5 March 2015

GUEST ARTICLE:

Will worldwide political and economic trends affect student mobility patterns?

International higher education is a “big business.” Estimates vary, but annual global revenue exceeds $500 billion and is projected to substantially increase in the future.

Evidence suggests that international student mobility patterns are changing and I maintain that specific political and economic trends will significantly impact where international students enroll in the future.

Most colleges and universities rely on enrolling international students to meet financial and diversity strategic goals. However, some schools base their strategic international plans on past enrollments of international students.

This article will attempt make the case that political and economic trends in certain parts of the world will impact the future enrollment of international students and serve as a wake-up call to colleges and universities to question  and perhaps alter current international strategic plans. 

This article is open access

 

2 March 2015

Who are international students?
Thinking about student diversity beyond "international"

Who are international students? That may sound like a simple question, but the answer is often  circular. Countries and institutions that compete to enroll international students routinely report their number, nationality, level and field of study and perhaps their financial contribution to the region or country, but it hard to find much more detail about their background and circumstances. The word “international” is a demographic marker in its own right, but one that tends to close off further questions.

To study for an entire degree in another country remains an elite option, driven by academic exceptionalism but also financial means. Out of an estimated 180 million higher education students in the world, fewer than 3% obtain a degree abroad. Does this mean that we should not expect much socio-economic diversity from such a rarefied population? When international students represent much-needed revenue for cash-strapped institutions, should we expect leaders to care?

OBHE members can log on for full article

 

16 February 2015

What does UCL’s closure in Adelaide tell us about branch campuses?

In early February 2015, the University College London announced plans to close its campus in Adelaide, Australia, by 2017, at the completion of mining and energy partnerships with Santos and BHP Billiton worth $20 million. The campus, established as the UCL School of Energy & Resources, opened in 2010 as part of the South Australian government's strategy to create an educational hub in the city.

The university cited “academic and financial risk and sustainability, as well as emerging changes in UCL’s international strategic direction” for the closure. The announcement was followed by the resignation of campus chief executive David Travers on February 11th, who said, “It has been a privilege to lead the establishment of this unique school in Australia”. No successor has been named.

UCL Adelaide currently has around 100 science masters and doctoral students, mostly in mining and resource-related fields, and around 21 staff. The campus’ staff and management, including the chief executive, were not aware the campus would be closed when the university’s management in the UK made the announcement: as of last year its enrollments were on track and it had been profitable. UCL’s other branch campus, in Doha, Qatar, appears not to be affected by this change in strategic direction, nor is its partnership with Nazarbayev University in Astana, Kazakhstan.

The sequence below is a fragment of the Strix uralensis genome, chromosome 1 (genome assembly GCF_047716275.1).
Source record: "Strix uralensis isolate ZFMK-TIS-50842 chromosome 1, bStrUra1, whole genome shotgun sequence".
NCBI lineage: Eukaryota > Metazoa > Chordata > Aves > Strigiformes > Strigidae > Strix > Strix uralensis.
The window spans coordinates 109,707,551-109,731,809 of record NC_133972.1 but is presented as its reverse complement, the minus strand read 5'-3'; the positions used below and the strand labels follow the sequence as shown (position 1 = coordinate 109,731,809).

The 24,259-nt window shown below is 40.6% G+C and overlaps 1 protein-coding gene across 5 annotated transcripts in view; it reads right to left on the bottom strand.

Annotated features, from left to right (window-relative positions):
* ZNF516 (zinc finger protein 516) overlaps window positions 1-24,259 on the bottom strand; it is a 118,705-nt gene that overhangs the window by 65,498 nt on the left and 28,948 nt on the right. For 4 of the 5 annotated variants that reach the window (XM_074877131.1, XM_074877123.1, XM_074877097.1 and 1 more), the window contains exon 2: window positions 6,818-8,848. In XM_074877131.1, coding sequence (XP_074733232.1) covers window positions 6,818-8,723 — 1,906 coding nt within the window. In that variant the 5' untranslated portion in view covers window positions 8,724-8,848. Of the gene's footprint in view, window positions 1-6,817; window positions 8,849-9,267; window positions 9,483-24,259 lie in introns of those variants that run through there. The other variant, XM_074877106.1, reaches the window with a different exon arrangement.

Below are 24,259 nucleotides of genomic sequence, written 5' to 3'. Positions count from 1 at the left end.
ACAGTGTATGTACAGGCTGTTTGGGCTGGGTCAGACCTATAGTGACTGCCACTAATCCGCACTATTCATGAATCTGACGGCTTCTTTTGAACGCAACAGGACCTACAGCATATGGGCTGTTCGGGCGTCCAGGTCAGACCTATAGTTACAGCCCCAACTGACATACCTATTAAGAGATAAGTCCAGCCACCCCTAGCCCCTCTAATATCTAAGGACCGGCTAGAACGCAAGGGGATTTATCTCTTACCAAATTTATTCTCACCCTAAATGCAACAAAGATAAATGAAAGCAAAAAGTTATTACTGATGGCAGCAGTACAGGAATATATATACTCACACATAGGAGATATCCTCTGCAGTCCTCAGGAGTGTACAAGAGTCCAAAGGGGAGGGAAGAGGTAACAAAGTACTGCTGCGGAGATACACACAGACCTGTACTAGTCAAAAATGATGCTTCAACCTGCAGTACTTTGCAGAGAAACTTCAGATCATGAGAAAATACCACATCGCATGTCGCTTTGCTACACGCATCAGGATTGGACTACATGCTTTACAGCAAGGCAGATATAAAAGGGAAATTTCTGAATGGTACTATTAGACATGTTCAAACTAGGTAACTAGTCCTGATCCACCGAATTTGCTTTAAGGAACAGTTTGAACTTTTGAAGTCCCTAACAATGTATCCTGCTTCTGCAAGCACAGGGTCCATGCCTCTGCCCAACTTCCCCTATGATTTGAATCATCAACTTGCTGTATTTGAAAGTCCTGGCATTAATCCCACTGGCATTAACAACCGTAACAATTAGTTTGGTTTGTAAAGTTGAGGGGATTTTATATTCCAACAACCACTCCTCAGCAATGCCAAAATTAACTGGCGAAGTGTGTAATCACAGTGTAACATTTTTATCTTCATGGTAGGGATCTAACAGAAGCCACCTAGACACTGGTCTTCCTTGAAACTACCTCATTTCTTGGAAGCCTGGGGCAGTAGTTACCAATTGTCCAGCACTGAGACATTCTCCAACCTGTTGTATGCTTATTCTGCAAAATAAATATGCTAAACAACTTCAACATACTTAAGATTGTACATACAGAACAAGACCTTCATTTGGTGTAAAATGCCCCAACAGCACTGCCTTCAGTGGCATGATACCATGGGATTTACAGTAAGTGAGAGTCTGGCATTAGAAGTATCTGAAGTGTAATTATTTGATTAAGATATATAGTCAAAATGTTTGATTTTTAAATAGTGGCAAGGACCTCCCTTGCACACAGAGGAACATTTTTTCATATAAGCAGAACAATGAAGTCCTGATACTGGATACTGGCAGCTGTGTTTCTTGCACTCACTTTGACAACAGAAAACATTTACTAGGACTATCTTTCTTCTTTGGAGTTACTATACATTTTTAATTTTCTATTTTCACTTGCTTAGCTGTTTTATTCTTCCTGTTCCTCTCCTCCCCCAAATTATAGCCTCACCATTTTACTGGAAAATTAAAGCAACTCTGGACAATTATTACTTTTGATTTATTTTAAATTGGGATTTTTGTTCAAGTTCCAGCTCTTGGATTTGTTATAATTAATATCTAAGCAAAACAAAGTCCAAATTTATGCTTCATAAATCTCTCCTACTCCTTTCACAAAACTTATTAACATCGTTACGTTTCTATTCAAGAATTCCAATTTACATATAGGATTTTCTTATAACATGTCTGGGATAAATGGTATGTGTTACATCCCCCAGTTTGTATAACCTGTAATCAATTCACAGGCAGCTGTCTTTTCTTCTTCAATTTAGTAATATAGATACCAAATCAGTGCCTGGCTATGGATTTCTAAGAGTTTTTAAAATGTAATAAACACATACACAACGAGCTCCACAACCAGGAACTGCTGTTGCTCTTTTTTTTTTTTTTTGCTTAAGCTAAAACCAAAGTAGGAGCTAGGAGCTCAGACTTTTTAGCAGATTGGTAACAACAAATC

What problems precipitated the closure of the UCL campus, and what does it mean for Adelaide’s plans as an education hub?  While surprising, does the university’s decision to close its Adelaide campus indicate that it was deemed to be failing, or does it suggest that small branch campuses have different life spans than larger ventures, and could still be viewed as successful even if they close?

OBHE members can log on for full article

 

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In the News

Education ministry outlines university merger proposal, Taipei Times (Taiwan), 28 March 2015

The world is going to university, The Economist, 28 March 2015

How much do foreign students cost Finland?, YLE (Finland), 27 March 2015

China focuses on regional students as inbound enrolments up, The PIE News, 27 March 2015

Debunking Myths About the U.S. News Best Colleges Rankings, US News and World Report, 27 March 2015

Living & Learning: Japanese students overseas / Future engineers bonding at UBC, The Yomiuri Shimbun (Japan), 27 March 2015

Graduate recruiters call for better links between universities and firms, The Times Higher Education, 27 March 2015

Why the University of Phoenix May Not Rise From the Ashes, Business Cheatsheet, 27 March 2015

Autonomy granted to universities next year, Nation News (Thailand), 27 March 2015

Will Belarus become a part of Bologna?, The Times Higher  Education, 26 March 2015

Changes afoot at the Irish Research Council, Irish Times (Ireland), 26 March 2015

First university uses English in training PhD holders, Vietnam Net, 26 March 2015

 

 

 

   

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30 March - 3 April 2015:  The International Network of Quality Assurance Agencies in Higher Education (INQAAHE) conference, 'The Changing Landscape of Higher Education: New Demands for Quality Assurance', Chicago, Illinois, USA

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